Your Retirement Savings Might Not Go as Far
How low can you go?
That’s the question for investors as the era of near-zero short-term interest rates stretches into its eighth year, throwing into doubt long-held assumptions about the returns they can expect from their savings. In the U.S., 10-year Treasuries—a mainstay for those looking for a safe yield—pay just 1.75 percent a year. Elsewhere in the developed world, about $7.9 trillion in government bonds will effectively pay a negative yield if they’re held to maturity.
Stocks are much less predictable, but there’s reason to lower expectation for equity returns as well. Perhaps in part because the returns available from bonds are so low, investors have pushed up the valuations of equities in the years since the crash in 2008. Here’s one simple measure: Stocks on the S&P 500 trade at an average price of 19 times earnings, up from about 10 times in early 2009 when the current bull market began.
“Right now, things look pretty bleak for the next 10 years,” says David Blanchett, who’s head of retirement research at Morningstar. This may come as an especially rude shock to investors in the U.S., where stocks have earned an annualized average of about 10 percent over the long term. “The U.S. has had a higher return for a balanced portfolio for the last 115 years than almost any other country in the world,” he says. “We’ve had it really good for a long time.”
Assuming a lower baseline for investment returns has consequences for a range of financial planning decisions, including how much to save, how much to withdraw in retirement, and where to invest.
Bill McNabb, chief executive officer at mutual fund giant Vanguard, says bonds—including higher-yielding corporate debt—are likely to average 2 percent to 3 percent over the coming decade. A combined global and U.S. stock portfolio might earn about 7 percent. “Over the next 10 years, the markets aren’t going to bail you out if you haven’t saved enough,” he says.
If so, lower returns will have the most immediate impact on people who are in or near retirement. Financial planners often cite an old rule of thumb that retirees can set annual spending at 4 percent of the value of their nest egg, then raise the dollar amount each year with inflation. Today, a 3.5 percent initial withdrawal might be more realistic, says planner Harold Evensky of Evensky & Katz/Foldes Financial. For a retiree with $2 million, switching from 4 percent to 3.5 percent means a $10,000 reduction in yearly income. Evensky says some retirees will likely instead respond by allocating more of their portfolios to stocks to reach for higher returns.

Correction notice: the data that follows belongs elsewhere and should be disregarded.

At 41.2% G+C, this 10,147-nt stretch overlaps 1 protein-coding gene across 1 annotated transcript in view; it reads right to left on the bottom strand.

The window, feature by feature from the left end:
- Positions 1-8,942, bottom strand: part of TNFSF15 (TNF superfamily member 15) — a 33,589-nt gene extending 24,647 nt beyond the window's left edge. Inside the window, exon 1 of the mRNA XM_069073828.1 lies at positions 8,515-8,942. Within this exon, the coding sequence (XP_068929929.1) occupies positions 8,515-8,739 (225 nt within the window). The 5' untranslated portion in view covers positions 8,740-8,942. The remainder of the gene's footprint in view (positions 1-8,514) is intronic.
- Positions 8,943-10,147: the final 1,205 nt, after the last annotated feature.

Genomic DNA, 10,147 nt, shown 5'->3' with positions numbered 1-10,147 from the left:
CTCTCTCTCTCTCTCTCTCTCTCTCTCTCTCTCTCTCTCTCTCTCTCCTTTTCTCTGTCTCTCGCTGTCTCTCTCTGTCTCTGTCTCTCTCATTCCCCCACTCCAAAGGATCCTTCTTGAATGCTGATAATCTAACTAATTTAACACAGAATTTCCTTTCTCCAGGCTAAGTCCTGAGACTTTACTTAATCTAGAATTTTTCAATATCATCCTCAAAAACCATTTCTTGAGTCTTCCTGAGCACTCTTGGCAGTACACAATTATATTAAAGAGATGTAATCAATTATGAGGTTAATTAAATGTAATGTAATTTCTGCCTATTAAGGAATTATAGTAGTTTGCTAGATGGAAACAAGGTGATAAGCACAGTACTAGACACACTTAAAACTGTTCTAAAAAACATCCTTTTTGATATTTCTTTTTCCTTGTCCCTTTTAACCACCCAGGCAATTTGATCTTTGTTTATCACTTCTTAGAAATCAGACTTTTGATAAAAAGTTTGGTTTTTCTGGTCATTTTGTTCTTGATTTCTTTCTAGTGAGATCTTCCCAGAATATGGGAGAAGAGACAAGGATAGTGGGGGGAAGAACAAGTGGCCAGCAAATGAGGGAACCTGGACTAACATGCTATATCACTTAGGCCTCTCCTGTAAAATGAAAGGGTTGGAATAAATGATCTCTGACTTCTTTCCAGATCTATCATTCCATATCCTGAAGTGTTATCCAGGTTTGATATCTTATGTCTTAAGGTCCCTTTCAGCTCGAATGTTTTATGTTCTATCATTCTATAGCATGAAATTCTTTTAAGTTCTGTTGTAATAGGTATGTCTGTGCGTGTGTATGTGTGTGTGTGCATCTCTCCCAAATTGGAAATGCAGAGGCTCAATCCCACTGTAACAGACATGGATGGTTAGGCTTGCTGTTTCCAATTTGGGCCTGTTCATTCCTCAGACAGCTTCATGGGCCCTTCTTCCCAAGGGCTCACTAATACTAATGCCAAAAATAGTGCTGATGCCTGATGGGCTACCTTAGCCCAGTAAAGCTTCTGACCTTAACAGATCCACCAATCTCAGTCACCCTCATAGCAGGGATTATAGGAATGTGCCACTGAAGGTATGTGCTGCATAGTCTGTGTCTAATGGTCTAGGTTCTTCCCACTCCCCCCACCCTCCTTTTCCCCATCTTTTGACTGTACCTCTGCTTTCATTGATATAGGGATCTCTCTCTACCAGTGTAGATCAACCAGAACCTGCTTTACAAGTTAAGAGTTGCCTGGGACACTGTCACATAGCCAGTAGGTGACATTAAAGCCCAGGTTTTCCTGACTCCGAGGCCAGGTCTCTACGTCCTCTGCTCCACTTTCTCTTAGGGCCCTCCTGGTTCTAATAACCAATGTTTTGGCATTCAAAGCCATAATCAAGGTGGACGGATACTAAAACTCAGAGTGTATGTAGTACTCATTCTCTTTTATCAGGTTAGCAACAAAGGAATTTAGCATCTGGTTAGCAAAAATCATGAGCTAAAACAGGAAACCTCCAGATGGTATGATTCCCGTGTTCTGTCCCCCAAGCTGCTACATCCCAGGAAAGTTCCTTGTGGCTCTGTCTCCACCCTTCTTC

At the other end of the spectrum, for people turning 30, deflated returns will mean they’ll have to work seven years longer or save almost twice as much to end up with the same nest egg as those born roughly a generation ago, according to an April report by McKinsey. The prior generation enjoyed what the consulting firm calls a golden era of high returns based on declining inflation and interest rates, swelling corporate profits, and an expanding price-earnings ratio for stocks. Now inflation and rates can hardly get lower, and the other factors seem unlikely to recur.
Blanchett says some of the best strategies to boost returns from here on might be behavioral. Make the most of tax-advantaged savings programs such as 401(k)s and individual retirement accounts and pay close attention to the fees you pay on investments. Minimizing debt could help, too. What you save on interest by paying off a loan may beat the returns you’ll get from stocks and bonds, says Blanchett.
Not everyone in the market is ready to accept the idea of low returns. “The fact that people are unrealistic is actually creating risky behavior in the way that they are putting money to work,” said David Hunt, head of Prudential Financial’s asset management unit, in a Bloomberg Television interview in May. That risky behavior may create streaks of high returns as investors keep plowing money into hot corners of the market—but whenever that happens, bubbles tend to inflate and burst.
Economist and former Treasury Secretary Lawrence Summers has argued that the world may be in a prolonged period of “secular stagnation,” characterized by slow growth, low interest rates, and periodic asset bubbles and crashes. Even if that’s too sweeping a claim, it seems that the Federal Reserve and its counterparts around the world don’t expect a quick return to normal.
“There clearly isn’t any great appetite among the central banking community to raise rates materially,” says Adrian Grey, head of active management at London-based Insight Investment. “People need to get their heads around that this could be here for a while.”
The bottom line: Today’s skimpy bond yields suggest that it makes sense to prepare for lower long-term returns on savings.